Most assuredly, the answer is pride.  Saul had decided in his heart that he was just as capable of making “good” decisions as God.  Little by little Saul recessed into the bowels of self-absorption until he no longer honored God or His prophet, Samuel.  Self-absorption and hard-heartedness are stones that build a path to spiritual calamity.  We are all prone to the idea that we know better.  Romans 9:20a says, “But who are you, a human being, to talk back to God?”  The word translated “talk back to” is the Greek verb antapokrinomai.  It means “to contradict in reply, to answer by contradiction, reply against” (Strong’s G470).  Which prompts the question; am I talking back to God in any area of my life?  It can be a subtle slide into spiritual fatigue as we log the miles this side of Heaven.  I want to encourage you to finish well, as many have spurred me on in the race of life.  If you don’t already, surround yourself with Christian encouragers who are running with perseverance.  More importantly, be that encourager to someone else, thinking little of yourself as you “stimulate one another to love and good deeds” (Hebrews 10:24) so we may all finish well as we break the ribbon between heaven and Earth.

“But I do not account my life of any value nor as precious to myself, if only I may finish my course and the ministry that I received from the Lord Jesus, to testify to the gospel of the grace of God.”  Acts 20:24

Control, Faith, grace, Hope, Humility, Life, Submission, Surrender

Boxing Out

“Do nothing from selfishness or empty conceit, but with humility of mind regard one another as more important than yourselves; do not merely look out for your own personal interests, but also for the interests of others.” Philippians 2:3-4

Boxing God out has been a common occurrence throughout my Christian walk.  Viewing Him as an opponent, with elbows out and my backside pushing against Him, I try desperately to keep him from getting the ball.  This is what happened on a Southwest flight in the summer of 2017 when my husband and I were sitting together in the aisle and middle seats.  Knowing the flight was not full I laid my jacket on the window seat next to me hoping no one would sit there.  (Yes, I did that.)  “Why is your jacket on the seat?” My husband asked, noticing the subliminal “Do not sit here” message I was sending.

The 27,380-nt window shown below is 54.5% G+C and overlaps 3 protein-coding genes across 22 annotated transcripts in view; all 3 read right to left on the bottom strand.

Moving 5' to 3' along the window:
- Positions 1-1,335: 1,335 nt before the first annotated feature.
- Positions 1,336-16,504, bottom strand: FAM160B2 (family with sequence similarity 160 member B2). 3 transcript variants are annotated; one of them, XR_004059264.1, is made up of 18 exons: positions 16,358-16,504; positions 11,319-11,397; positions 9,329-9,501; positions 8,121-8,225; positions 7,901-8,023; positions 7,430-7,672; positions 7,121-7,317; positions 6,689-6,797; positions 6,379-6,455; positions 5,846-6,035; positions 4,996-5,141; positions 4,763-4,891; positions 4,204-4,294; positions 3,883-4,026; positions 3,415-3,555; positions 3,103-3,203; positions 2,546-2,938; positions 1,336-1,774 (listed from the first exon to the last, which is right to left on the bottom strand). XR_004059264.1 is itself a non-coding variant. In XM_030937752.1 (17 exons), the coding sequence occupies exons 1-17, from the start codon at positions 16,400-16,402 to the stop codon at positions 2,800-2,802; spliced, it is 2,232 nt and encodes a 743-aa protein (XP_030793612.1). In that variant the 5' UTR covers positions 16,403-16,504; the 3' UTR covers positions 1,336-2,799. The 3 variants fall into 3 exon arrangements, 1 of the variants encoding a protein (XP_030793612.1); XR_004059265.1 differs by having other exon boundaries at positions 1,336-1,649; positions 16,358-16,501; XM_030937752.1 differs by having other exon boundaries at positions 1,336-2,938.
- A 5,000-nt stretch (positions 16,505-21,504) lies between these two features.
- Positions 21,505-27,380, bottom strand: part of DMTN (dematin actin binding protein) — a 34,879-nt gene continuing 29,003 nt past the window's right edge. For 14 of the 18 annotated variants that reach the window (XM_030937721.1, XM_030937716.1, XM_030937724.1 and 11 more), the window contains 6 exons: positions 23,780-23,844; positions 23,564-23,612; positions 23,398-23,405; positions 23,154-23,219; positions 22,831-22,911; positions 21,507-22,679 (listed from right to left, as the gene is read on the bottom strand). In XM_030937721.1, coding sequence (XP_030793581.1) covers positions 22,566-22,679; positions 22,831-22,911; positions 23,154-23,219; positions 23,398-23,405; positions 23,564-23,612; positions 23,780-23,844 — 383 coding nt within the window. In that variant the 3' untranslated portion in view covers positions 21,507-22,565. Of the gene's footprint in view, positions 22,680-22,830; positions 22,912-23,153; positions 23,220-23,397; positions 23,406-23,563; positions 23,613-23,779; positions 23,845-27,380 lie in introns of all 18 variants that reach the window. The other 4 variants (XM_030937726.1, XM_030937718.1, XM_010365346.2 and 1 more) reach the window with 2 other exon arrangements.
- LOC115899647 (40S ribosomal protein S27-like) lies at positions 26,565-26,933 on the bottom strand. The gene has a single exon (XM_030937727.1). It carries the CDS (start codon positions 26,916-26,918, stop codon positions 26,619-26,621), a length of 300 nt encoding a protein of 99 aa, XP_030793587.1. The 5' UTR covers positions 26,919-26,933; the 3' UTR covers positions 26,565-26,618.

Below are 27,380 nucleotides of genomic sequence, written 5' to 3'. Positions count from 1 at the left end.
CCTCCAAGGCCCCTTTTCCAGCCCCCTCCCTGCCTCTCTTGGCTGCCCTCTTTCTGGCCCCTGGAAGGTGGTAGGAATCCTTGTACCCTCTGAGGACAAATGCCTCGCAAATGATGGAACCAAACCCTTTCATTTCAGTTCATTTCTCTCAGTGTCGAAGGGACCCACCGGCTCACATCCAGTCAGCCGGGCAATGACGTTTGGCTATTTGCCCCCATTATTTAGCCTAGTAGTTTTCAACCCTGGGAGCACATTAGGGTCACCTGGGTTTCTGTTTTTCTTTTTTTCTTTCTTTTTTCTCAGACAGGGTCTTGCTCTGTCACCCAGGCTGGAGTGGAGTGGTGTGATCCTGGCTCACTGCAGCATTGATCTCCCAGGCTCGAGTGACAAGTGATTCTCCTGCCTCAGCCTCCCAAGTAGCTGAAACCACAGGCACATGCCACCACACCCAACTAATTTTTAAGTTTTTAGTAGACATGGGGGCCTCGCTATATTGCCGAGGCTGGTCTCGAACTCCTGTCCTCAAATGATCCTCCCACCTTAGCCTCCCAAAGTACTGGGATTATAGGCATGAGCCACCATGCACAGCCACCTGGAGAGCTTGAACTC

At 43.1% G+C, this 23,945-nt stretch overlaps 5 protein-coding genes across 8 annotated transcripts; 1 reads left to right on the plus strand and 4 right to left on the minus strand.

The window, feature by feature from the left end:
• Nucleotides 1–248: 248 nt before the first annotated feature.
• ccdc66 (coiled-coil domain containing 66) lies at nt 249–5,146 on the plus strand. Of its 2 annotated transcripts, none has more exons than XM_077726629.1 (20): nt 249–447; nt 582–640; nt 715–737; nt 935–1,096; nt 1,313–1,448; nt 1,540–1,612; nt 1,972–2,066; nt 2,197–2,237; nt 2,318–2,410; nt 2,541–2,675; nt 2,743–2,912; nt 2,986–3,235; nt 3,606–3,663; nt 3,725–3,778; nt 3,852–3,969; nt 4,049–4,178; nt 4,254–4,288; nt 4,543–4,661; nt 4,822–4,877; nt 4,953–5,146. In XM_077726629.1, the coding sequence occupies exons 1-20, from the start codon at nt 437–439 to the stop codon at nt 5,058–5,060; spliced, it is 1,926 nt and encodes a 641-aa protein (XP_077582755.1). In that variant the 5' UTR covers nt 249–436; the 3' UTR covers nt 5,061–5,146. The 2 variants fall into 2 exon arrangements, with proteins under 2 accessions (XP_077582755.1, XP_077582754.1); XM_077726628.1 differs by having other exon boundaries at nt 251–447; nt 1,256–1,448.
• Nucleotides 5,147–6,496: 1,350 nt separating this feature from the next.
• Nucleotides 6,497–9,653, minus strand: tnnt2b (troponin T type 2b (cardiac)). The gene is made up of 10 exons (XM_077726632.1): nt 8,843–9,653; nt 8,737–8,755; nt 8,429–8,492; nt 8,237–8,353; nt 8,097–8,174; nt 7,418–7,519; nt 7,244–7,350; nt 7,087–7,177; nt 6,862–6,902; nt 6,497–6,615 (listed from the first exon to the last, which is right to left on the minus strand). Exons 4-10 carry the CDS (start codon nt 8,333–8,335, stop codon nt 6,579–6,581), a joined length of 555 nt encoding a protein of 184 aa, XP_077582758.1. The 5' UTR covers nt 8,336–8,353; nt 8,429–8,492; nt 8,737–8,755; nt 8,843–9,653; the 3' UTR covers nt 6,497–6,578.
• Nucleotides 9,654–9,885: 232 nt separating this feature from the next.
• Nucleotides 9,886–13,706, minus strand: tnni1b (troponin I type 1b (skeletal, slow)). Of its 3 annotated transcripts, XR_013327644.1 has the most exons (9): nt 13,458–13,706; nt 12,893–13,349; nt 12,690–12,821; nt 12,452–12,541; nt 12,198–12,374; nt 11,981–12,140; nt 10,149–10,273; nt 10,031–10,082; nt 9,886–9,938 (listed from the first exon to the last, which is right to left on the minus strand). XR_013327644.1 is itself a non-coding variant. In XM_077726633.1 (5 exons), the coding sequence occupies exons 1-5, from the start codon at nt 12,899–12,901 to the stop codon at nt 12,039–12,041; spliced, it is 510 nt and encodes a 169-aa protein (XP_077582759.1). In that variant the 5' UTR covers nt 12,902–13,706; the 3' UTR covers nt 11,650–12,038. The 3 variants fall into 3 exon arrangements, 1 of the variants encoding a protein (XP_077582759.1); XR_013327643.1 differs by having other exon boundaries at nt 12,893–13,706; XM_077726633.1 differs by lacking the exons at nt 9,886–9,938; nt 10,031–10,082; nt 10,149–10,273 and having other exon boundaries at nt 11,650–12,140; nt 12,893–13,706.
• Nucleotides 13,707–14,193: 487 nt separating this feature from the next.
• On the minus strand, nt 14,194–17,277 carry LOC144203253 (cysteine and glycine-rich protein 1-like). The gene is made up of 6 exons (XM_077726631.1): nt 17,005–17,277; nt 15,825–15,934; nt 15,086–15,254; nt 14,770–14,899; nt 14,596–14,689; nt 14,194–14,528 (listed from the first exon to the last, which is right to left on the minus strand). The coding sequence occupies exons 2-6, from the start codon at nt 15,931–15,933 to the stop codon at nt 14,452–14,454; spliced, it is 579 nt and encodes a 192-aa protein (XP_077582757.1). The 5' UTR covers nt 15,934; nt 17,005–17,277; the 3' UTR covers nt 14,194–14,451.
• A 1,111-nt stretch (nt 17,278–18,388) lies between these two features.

“I really don’t want anyone sitting next to me so I put my jacket there hoping they wouldn’t ask.”

He replied, gently, “Uh, you should take that off the seat.”

So, while grudgingly removing my coat and sliding it under the seat in front of me, a young lady stopped and asked, “Is that seat taken?”

“No.” I whispered, letting her slide by.

Plopping in the seat next to me she promptly put her earphones in so she could listen to her music.  As she did my husband noticed the album cover on her phone.  “I love that band,” he said smiling.

Looking over at her phone I saw she was playing Christian music.  From that moment on Avie and I were flight friends.  In fact, we didn’t stop talking until we got off the plane.  As it turns out she was going into her Senior year of high school and in a dilemma regarding College.  She didn’t know if she should go to college or, if she did, where to attend or how she would pay for it.  Her parents were divorced and focused on their new families and spouses with little to offer for advice or money for education.   Avie had a heart for missions so I told her about Moody Bible Institute in Chicago and other options she hadn’t thought about.  At the end of our time together she said, “Thank you so much for talking with me.  I really needed to hear from someone other than my parents or my guidance counselor.”

Wow!  I almost missed it.  My comfort was the only thing I considered at the time and, in my narrow mindedness, forgot that God is so BIG that He could orchestrate a conversation to give a high school girl hope for her future.  He loves that much.  All I can think about at this moment is the waterfall of grace He has for His children.  Instead of calling “foul” He rolled around me and stole the ball.  I realize we are on the same team and all is forgiven, however, this encounter gives me pause for the future.  I resolve not to knowingly box Him out again and asked God to make Avie an Ebenezer stone for me; a reminder that God works in subtle, loving ways, running the plays of life through His children.

Lord, please give me a heart for those you wish to lavish with your love through this earthen vessel of mine.  Help me to remember.  I long to be compelled by your love and to live for Christ and not myself, keeping the Passion at the forefront of my mind.

“The Lord directs the steps of the godly.
    He delights in every detail of their lives.”  Psalm 37:23

Faith, grace, Hope

Grace, the Final Frontier

“But my life is worth nothing to me unless I use it for finishing the work assigned me by the Lord Jesus—the work of telling others the Good News about the wonderful grace of God.”  Acts 20:24

One of the most difficult things to comprehend as a Christian is that Christ is in me.  In my frail jar of clay dwells the holy God who created the universe.   And, not only does He dwell in me but He assigns me work (“…telling others the Good News about the wonderful grace of God”) for His glory.  He has given me a lot to tell!

Most recently,  on September 9th, 2017, my husband and I celebrated our 25h wedding anniversary by renewing our vows.  The theme, “God is Gracious,” permeated every aspect of the day.   From the sun piercing through the majestic clouds at the very moment we renewed our covenant to the abundant joy experienced throughout dinner as we celebrated God’s goodness, His grace was evident.  But, honestly, without God’s grace we would have been divorced twenty years ago because the first part of Ephesians 2 described us perfectly.  But God, being rich in mercy…